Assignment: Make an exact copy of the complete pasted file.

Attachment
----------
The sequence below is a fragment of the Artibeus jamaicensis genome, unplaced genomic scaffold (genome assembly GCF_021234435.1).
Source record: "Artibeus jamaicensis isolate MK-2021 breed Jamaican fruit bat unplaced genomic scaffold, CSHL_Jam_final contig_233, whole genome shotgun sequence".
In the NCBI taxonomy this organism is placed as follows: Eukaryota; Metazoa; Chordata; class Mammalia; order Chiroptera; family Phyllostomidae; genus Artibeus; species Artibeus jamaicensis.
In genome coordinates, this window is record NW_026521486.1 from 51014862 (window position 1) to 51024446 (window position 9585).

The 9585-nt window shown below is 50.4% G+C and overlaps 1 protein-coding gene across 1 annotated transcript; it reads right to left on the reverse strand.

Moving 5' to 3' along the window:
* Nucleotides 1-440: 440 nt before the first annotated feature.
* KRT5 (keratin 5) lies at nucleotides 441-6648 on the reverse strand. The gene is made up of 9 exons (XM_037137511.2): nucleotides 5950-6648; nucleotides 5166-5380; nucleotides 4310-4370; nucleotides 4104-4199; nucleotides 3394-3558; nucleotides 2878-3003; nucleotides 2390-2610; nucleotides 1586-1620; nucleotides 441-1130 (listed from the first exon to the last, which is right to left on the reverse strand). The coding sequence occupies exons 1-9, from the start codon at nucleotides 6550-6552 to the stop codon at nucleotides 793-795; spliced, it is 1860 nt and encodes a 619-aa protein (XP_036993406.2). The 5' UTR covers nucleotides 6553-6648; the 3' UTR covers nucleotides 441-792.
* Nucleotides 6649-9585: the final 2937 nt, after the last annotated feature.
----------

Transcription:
The sequence below is a fragment of the Artibeus jamaicensis genome, unplaced genomic scaffold (genome assembly GCF_021234435.1).
Source record: "Artibeus jamaicensis isolate MK-2021 breed Jamaican fruit bat unplaced genomic scaffold, CSHL_Jam_final contig_233, whole genome shotgun sequence".
In the NCBI taxonomy this organism is placed as follows: Eukaryota; Metazoa; Chordata; class Mammalia; order Chiroptera; family Phyllostomidae; genus Artibeus; species Artibeus jamaicensis.
In genome coordinates, this window is record NW_026521486.1 from 51014862 (window position 1) to 51024446 (window position 9585).

The 9585-nt window shown below is 50.4% G+C and overlaps 1 protein-coding gene across 1 annotated transcript; it reads right to left on the reverse strand.

Moving 5' to 3' along the window:
* Nucleotides 1-440: 440 nt before the first annotated feature.
* KRT5 (keratin 5) lies at nucleotides 441-6648 on the reverse strand. The gene is made up of 9 exons (XM_037137511.2): nucleotides 5950-6648; nucleotides 5166-5380; nucleotides 4310-4370; nucleotides 4104-4199; nucleotides 3394-3558; nucleotides 2878-3003; nucleotides 2390-2610; nucleotides 1586-1620; nucleotides 441-1130 (listed from the first exon to the last, which is right to left on the reverse strand). The coding sequence occupies exons 1-9, from the start codon at nucleotides 6550-6552 to the stop codon at nucleotides 793-795; spliced, it is 1860 nt and encodes a 619-aa protein (XP_036993406.2). The 5' UTR covers nucleotides 6553-6648; the 3' UTR covers nucleotides 441-792.
* Nucleotides 6649-9585: the final 2937 nt, after the last annotated feature.